In her years of crimefighting, Roxane had only come across a lying victim once before – but that was all it had taken to sow the seeds of doubt. From that point on, she’d made it a point of tasting everyone’s blood – and Carl’s blood had unmistakably tasted like that of a liar’s.
Once known, how could I keep that secret hidden? I need to get them to listen somehow. There must be a way–
Suddenly, Roxane heard the crack of a rifle. She dodged as quickly as she could, but felt the bullet graze the side of her arm as she yanked both herself and Carl out of the way. Curses and screams exploded from the escapees, and she realized there was only one thing left to do.
Roxane spread her wings, feeling the flesh in beneath her shoulder blades burst as massive leathery appendages spawned along with a burst of dark power. Transforming cost her precious energy, but it could be easily replenished with the right fuel. Cradling Carl in her arms, she shot back up the stairway with a bounding leap and spun around the kitchen corner. By the time she made it back to the ground floor, the skin on her arm had already regenerated.
At the front entrance, she saw that James Kilner had returned to his post next to the window, staring into a gap between the curtains with wide eyes.
“Take him, and protect him,” Roxane said, tossing Carl to the man before she turned to survey the outside herself.
Behind John Hoover’s unmarked sedan there now stood three cloaked men on horseback. Their steeds were all covered in long white sheets with eyeholes, emblazoned on both head and flank with white crosses on red circles. The horsemen themselves wore similarly marked robes and pointy hoods that covered everything but their eyes. The men on the left and right sides wore the standard white robes, while the one in the center’s was a shimmering green.
Roxane watched through the window of the farmhouse as the mob of townspeople turned to face the new arrivals. Simultaneously, she heard footsteps coming up from the basement as several of the armed escapees pursued her.
They’ll have us surrounded in a matter of minutes!” James whispered in a panicked tone. “We’ll be trapped!”
“We probably already are,” Roxane said, feeling her heart sink. “I’m sorry. I never thought things would get this bad this quickly.”
As she saw two of the escapees run up behind her and raise their guns, a loud snap sounded out, and dark energy once more began to pulsate from Roxane’s body. In a flash, her eyes burned red, and her hands shot toward them, pinning both to the sides of the hall by their necks. Instead of soft skin, what extended from Roxane’s shoulder was an arm covered in hardened, charred flesh. Her fists had become grizzled claws, from which sharp black nails extended, inches away from puncturing their tender human necks.
“Don’t try to kill him,” Roxane growled. “Stay inside and protect each other. Please.”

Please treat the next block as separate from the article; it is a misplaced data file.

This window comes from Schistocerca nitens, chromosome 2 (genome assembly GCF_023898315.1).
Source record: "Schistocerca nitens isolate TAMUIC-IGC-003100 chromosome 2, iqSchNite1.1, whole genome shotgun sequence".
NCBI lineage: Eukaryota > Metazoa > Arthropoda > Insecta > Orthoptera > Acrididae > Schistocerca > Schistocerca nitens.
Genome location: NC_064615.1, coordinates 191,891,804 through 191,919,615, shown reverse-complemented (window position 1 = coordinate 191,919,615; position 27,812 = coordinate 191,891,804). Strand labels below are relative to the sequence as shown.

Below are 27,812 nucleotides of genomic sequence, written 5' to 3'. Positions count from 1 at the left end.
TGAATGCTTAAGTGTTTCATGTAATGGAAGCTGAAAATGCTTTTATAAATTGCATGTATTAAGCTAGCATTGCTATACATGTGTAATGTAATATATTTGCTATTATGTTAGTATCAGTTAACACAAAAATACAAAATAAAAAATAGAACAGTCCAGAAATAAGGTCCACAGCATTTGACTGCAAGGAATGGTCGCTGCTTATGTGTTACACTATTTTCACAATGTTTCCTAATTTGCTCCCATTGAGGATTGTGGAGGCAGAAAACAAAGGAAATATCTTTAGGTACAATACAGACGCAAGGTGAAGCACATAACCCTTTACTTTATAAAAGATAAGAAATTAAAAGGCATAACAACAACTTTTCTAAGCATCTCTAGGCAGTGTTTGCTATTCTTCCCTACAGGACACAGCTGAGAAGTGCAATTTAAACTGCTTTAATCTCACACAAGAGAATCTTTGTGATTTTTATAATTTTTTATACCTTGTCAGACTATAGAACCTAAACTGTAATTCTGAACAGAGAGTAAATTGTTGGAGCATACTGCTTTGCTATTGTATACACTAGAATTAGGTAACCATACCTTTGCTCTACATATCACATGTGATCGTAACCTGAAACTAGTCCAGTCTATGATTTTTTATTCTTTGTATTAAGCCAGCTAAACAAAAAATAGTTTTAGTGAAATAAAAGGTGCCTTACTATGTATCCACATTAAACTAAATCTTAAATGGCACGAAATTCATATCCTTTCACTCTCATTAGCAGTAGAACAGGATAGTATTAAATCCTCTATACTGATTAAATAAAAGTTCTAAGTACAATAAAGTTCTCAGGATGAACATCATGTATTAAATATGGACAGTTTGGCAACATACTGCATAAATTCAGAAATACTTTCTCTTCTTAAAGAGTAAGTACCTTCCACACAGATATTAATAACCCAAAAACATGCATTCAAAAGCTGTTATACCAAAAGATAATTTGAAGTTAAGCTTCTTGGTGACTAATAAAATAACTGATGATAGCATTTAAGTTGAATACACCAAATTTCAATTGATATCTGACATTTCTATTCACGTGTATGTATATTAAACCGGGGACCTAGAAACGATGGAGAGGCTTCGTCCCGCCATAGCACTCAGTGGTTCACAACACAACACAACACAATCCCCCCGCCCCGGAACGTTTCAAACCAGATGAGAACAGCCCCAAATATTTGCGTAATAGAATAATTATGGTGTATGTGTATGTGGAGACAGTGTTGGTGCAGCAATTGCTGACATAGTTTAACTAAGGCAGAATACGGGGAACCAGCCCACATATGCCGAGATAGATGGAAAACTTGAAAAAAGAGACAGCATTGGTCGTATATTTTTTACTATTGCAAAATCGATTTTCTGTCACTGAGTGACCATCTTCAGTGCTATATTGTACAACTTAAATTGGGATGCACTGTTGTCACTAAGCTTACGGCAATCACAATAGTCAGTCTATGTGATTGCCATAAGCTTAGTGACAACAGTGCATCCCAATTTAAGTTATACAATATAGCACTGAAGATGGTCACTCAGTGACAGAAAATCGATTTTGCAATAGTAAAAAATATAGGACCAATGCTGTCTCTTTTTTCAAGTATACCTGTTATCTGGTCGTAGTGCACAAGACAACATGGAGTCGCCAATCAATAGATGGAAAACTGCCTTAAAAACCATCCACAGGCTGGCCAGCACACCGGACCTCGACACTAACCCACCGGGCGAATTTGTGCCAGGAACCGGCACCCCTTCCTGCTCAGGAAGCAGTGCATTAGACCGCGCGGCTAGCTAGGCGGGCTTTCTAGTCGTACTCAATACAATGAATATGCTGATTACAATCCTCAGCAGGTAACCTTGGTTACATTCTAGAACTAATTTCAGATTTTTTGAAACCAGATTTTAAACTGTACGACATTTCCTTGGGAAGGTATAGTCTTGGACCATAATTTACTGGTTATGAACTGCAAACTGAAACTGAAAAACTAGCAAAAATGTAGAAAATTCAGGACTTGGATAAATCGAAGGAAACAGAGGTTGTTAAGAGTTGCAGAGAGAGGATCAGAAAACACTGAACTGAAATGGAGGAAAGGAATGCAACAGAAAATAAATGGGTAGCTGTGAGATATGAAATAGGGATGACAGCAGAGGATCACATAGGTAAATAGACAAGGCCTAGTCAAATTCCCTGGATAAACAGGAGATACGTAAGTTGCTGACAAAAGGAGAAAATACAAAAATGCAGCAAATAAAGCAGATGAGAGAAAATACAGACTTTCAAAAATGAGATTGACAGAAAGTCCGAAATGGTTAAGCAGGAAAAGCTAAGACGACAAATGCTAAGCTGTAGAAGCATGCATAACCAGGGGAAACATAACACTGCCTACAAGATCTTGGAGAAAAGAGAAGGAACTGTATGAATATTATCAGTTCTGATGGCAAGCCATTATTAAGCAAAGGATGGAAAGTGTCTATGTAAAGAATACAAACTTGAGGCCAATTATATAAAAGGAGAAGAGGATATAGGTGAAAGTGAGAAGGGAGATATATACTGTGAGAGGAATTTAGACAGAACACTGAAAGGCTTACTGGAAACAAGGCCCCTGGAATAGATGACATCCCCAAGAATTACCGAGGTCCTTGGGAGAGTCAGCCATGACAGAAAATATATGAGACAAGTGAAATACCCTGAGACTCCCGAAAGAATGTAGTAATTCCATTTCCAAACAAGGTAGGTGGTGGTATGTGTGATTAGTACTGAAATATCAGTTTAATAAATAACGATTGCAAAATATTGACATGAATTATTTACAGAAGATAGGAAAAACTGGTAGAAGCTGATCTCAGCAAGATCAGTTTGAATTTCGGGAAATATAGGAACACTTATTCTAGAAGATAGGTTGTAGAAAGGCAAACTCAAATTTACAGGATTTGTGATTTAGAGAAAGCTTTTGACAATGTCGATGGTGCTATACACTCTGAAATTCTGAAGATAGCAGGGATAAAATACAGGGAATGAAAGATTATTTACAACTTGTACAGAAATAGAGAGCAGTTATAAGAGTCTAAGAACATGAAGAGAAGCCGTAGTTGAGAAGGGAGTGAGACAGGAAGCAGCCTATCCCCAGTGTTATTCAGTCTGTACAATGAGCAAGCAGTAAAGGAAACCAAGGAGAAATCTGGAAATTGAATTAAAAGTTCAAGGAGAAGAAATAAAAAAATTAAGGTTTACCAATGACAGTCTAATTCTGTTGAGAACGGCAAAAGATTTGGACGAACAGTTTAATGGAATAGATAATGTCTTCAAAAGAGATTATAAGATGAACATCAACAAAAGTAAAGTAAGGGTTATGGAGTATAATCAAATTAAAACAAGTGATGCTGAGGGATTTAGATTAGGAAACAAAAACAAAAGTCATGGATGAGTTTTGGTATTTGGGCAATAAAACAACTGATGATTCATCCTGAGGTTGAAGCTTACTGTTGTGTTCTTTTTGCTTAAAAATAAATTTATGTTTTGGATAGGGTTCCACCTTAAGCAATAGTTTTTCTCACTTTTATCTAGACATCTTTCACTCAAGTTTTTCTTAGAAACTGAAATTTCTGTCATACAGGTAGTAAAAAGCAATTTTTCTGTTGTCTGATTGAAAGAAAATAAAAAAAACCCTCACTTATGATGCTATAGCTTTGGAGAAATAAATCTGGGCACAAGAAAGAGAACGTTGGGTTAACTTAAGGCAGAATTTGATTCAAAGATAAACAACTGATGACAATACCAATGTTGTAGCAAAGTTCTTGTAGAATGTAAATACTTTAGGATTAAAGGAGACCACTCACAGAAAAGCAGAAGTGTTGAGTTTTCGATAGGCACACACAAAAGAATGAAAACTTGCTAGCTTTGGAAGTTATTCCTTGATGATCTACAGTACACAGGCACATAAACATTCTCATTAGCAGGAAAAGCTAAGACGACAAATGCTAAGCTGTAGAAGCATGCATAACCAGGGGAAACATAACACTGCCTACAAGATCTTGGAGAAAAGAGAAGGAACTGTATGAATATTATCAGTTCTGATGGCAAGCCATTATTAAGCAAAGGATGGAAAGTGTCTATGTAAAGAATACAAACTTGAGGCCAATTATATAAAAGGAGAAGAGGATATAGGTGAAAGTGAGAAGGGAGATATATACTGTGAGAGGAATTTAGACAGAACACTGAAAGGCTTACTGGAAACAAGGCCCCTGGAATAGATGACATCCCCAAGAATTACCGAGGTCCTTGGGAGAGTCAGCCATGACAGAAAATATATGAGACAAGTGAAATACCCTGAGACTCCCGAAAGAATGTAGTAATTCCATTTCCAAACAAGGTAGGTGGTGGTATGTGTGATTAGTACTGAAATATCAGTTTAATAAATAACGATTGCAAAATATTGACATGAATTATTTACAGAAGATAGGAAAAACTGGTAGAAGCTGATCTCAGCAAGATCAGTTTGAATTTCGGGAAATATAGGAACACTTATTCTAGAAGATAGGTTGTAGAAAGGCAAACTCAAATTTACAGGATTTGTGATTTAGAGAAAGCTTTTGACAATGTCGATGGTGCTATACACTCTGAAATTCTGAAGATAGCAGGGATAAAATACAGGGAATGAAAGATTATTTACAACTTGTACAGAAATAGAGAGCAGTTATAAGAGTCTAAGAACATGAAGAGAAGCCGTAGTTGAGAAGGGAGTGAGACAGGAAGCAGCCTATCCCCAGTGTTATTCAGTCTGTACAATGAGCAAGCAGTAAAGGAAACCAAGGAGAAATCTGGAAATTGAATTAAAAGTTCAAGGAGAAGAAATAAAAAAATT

The others who had run up from the basement froze in their tracks the moment they set their eyes on Roxane’s monstrous new form, while the men she had pinned nodded slowly with wide eyes, probably due to the lack of any other option. As she stood there, desperately trying to strike some sort of mutual understanding, a loud voice boomed through the front yard.
“Greetings and salutations to our red-blooded American brothers and sisters,” the bombastic male voice announced. “The knights have been assembled, as promised. The Imperial Wizard, his ten Genii, twenty Grand Dragons, their Grand Titans and Furies, and still their Grand Giants and Goblins – all who were in attendance at yesterday’s protest have all been summoned and accounted for. Tonight, God’s wrath shall be brought down on the violent minorities who dare to infringe upon the human rights of their superiors! In just a few moments, a great monument shall be erected to the one and only true God, upon which our forces shall descend upon this town with a righteous swiftness not unlike the archangels themselves!”
The man’s deep voice echoed throughout the clearing, easily reaching past the broken window into the front room. Roxane released the men slowly, glancing between them to make sure they understood the depths of their peril, then turned to look out the door herself. In the yard, the mob along with John Hoover stood and stared up at the three klansmen in awe, as well as desperation as they tried to keep up with the man’s furious speech.
“We will suffer this abuse no longer!” the green klansman continued. “Time and time again the lesser races have asked for more, robbing us of our god-given rights and freedom. The negroes, the immigrants, the Jews, the Catholics! And what do they give us in return? They rape our women, molest our children, and steal our hard-earned wages! No more, we say, no more! This town of Woodridge will be made into an example tonight – a warning to all those who oppose the superior white race and all the possessions God has rightfully given to us! Tonight we will stand and fight for the purity of America, and we will not rest until every defiant negro is hanging from a tree!”
The messenger fired his pistol into the sky, and the crowd erupted in cheers and praise. As if that had been his cue, John stumbled before turning around and diving into his sedan. As soon as he started the engine, one of the white klansman moved his horse around to the rear of the car, while the mob walked out in front of it.